The loss of a baby – during pregnancy or after – has long been a death that the world has struggled to think about, talk about and allow memories for. The brilliant, growing, important Baby Loss Awareness Week every October, that has recently wrapped up, reminds us again about the importance of research, priority setting in the NHS, and the need for many of us to understand how devastating a death it can be for a bereaved family. We’ve moved on from the dark days when hospital care would deny couples any space to grieve – or even allow them access to their baby’s body – but we still have a way to go before loved and lost babies can be talked about with ease.
This is why exhibitions like Remembering Baby are so important. Not only does this bring home the nuanced, complex, and devastating loss of a pregnancy or baby’s life cut far too short – but it also talks about the supportive role of science, and post-mortems. None of us like to think of the dead bodies of our loved ones being meddled with, but the brute truth is that we still have much to learn about the loss of a baby in or after a pregnancy, and post-mortems assist research pursuits. Having to think about, and choose for your baby to have a post-mortem is horrific: but parents have to do this all too often, far too often in fact.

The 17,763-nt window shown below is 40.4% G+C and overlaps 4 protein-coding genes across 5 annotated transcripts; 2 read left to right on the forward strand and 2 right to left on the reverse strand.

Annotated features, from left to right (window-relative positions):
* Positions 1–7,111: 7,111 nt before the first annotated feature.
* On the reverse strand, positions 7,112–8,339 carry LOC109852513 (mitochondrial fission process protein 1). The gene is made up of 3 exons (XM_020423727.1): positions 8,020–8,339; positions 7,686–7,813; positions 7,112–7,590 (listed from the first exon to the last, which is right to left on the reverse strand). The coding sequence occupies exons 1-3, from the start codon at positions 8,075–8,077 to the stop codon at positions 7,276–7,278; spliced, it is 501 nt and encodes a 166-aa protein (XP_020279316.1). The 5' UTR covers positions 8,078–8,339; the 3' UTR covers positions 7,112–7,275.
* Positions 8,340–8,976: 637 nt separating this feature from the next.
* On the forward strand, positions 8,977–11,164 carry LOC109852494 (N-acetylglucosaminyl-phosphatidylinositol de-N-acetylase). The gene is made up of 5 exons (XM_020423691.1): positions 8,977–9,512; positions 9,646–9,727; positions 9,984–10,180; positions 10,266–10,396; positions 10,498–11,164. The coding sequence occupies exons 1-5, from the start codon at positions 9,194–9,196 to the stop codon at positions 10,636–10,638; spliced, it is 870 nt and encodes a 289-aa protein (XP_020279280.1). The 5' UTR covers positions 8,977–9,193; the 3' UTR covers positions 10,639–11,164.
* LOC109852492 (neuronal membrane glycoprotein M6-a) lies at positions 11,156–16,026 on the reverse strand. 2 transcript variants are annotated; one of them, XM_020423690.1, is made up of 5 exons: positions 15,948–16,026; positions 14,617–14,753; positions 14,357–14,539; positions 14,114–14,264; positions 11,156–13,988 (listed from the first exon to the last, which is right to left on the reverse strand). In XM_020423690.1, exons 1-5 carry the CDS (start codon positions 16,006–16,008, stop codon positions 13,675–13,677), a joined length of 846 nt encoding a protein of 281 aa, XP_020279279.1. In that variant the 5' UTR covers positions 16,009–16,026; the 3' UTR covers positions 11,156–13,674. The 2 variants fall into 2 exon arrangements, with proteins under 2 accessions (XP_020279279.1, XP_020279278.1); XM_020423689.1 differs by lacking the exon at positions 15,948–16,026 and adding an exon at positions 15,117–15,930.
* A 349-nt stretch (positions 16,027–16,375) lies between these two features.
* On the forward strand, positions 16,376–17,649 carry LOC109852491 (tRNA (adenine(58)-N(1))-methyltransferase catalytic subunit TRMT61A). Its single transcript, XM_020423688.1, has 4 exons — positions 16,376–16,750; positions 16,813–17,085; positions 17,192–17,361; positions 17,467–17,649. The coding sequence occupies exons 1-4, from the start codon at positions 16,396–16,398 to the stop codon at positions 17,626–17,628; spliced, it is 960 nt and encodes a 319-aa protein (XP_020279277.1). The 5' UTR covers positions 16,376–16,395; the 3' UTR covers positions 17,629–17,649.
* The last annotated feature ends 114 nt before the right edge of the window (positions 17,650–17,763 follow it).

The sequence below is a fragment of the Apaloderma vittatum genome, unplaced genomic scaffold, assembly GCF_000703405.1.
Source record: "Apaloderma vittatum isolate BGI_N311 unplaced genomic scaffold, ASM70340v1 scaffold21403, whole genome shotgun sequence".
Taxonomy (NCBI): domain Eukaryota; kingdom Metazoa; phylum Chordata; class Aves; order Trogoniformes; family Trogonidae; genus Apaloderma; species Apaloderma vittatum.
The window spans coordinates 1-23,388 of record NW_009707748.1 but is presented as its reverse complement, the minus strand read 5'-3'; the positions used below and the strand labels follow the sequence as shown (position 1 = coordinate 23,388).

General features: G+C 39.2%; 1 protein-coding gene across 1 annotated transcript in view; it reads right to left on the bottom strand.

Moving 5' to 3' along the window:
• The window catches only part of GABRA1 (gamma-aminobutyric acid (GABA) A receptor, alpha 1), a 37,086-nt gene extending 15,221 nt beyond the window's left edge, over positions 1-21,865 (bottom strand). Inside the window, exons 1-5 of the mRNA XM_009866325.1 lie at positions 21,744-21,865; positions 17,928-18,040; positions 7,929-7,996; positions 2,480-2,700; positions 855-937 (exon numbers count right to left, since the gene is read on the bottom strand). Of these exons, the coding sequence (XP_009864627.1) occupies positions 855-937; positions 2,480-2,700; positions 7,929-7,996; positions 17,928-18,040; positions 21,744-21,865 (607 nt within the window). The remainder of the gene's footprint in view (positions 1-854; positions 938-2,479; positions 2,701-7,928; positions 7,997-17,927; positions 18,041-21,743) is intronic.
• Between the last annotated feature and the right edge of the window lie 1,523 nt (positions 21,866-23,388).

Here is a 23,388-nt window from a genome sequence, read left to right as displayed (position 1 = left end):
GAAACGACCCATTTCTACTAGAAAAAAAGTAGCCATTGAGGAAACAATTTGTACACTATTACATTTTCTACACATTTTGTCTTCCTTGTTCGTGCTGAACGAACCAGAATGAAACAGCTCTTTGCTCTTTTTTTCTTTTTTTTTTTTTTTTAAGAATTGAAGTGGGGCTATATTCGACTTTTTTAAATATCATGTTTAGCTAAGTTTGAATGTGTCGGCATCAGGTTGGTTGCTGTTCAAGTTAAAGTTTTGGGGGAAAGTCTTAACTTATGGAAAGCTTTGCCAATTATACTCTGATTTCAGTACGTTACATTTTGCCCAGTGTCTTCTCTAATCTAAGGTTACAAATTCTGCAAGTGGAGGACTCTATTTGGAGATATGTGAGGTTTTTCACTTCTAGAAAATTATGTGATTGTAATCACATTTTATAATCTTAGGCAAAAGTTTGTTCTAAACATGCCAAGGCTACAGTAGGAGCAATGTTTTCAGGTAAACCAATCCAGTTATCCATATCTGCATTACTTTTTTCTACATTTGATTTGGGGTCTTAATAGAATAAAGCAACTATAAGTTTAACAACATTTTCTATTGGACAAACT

This show also talks about pioneering work around MRI post-mortems, which offers an easier route to finding out answers parents often want. We also learn a little about professionals involved in this practice, and how deeply they care about the bodies in their care. This is a taboo topic, nestled within another taboo topic. So plenty of reason to be going to see it.